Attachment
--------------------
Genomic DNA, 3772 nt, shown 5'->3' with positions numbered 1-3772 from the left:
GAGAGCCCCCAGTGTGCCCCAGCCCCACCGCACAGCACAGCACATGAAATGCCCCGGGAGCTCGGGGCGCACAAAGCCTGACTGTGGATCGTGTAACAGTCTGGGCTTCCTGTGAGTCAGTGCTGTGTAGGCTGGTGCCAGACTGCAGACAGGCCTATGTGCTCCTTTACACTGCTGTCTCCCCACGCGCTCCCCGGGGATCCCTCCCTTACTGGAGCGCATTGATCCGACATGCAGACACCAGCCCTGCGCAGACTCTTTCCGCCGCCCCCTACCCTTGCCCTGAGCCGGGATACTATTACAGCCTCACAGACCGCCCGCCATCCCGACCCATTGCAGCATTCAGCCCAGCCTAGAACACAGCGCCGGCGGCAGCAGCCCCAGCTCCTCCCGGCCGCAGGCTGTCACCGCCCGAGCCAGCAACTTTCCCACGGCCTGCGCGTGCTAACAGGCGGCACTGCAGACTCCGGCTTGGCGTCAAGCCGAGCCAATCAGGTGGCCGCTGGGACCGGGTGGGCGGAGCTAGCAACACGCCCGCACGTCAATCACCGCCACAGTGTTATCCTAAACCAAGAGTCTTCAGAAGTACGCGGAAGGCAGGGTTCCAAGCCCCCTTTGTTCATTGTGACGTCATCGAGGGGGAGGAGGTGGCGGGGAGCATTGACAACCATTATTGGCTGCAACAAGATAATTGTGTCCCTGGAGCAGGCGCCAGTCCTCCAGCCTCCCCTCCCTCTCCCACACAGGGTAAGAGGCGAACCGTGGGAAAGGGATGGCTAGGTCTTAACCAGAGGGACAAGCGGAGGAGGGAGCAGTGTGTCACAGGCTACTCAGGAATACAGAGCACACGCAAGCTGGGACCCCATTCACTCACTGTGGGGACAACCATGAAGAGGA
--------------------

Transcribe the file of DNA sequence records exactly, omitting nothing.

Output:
Genomic DNA, 3772 nt, shown 5'->3' with positions numbered 1-3772 from the left:
GAGAGCCCCCAGTGTGCCCCAGCCCCACCGCACAGCACAGCACATGAAATGCCCCGGGAGCTCGGGGCGCACAAAGCCTGACTGTGGATCGTGTAACAGTCTGGGCTTCCTGTGAGTCAGTGCTGTGTAGGCTGGTGCCAGACTGCAGACAGGCCTATGTGCTCCTTTACACTGCTGTCTCCCCACGCGCTCCCCGGGGATCCCTCCCTTACTGGAGCGCATTGATCCGACATGCAGACACCAGCCCTGCGCAGACTCTTTCCGCCGCCCCCTACCCTTGCCCTGAGCCGGGATACTATTACAGCCTCACAGACCGCCCGCCATCCCGACCCATTGCAGCATTCAGCCCAGCCTAGAACACAGCGCCGGCGGCAGCAGCCCCAGCTCCTCCCGGCCGCAGGCTGTCACCGCCCGAGCCAGCAACTTTCCCACGGCCTGCGCGTGCTAACAGGCGGCACTGCAGACTCCGGCTTGGCGTCAAGCCGAGCCAATCAGGTGGCCGCTGGGACCGGGTGGGCGGAGCTAGCAACACGCCCGCACGTCAATCACCGCCACAGTGTTATCCTAAACCAAGAGTCTTCAGAAGTACGCGGAAGGCAGGGTTCCAAGCCCCCTTTGTTCATTGTGACGTCATCGAGGGGGAGGAGGTGGCGGGGAGCATTGACAACCATTATTGGCTGCAACAAGATAATTGTGTCCCTGGAGCAGGCGCCAGTCCTCCAGCCTCCCCTCCCTCTCCCACACAGGGTAAGAGGCGAACCGTGGGAAAGGGATGGCTAGGTCTTAACCAGAGGGACAAGCGGAGGAGGGAGCAGTGTGTCACAGGCTACTCAGGAATACAGAGCACACGCAAGCTGGGACCCCATTCACTCACTGTGGGGACAACCATGAAGAGGA